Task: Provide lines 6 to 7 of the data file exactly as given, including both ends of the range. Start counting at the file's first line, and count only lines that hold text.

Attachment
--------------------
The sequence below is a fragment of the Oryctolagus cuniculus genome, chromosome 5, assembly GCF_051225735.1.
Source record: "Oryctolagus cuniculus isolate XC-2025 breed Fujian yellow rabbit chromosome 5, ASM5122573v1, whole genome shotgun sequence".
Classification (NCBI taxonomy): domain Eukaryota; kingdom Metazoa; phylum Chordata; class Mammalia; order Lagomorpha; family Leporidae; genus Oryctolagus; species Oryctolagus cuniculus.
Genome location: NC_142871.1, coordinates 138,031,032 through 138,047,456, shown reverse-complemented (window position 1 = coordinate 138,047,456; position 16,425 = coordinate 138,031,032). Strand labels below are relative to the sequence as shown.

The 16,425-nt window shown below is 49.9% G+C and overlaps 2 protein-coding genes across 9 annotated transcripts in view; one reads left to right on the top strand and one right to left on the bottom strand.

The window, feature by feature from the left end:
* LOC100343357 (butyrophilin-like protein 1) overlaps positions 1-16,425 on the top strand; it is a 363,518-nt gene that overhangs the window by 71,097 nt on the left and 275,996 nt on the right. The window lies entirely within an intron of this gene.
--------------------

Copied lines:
The window, feature by feature from the left end:
* LOC100343357 (butyrophilin-like protein 1) overlaps positions 1-16,425 on the top strand; it is a 363,518-nt gene that overhangs the window by 71,097 nt on the left and 275,996 nt on the right. The window lies entirely within an intron of this gene.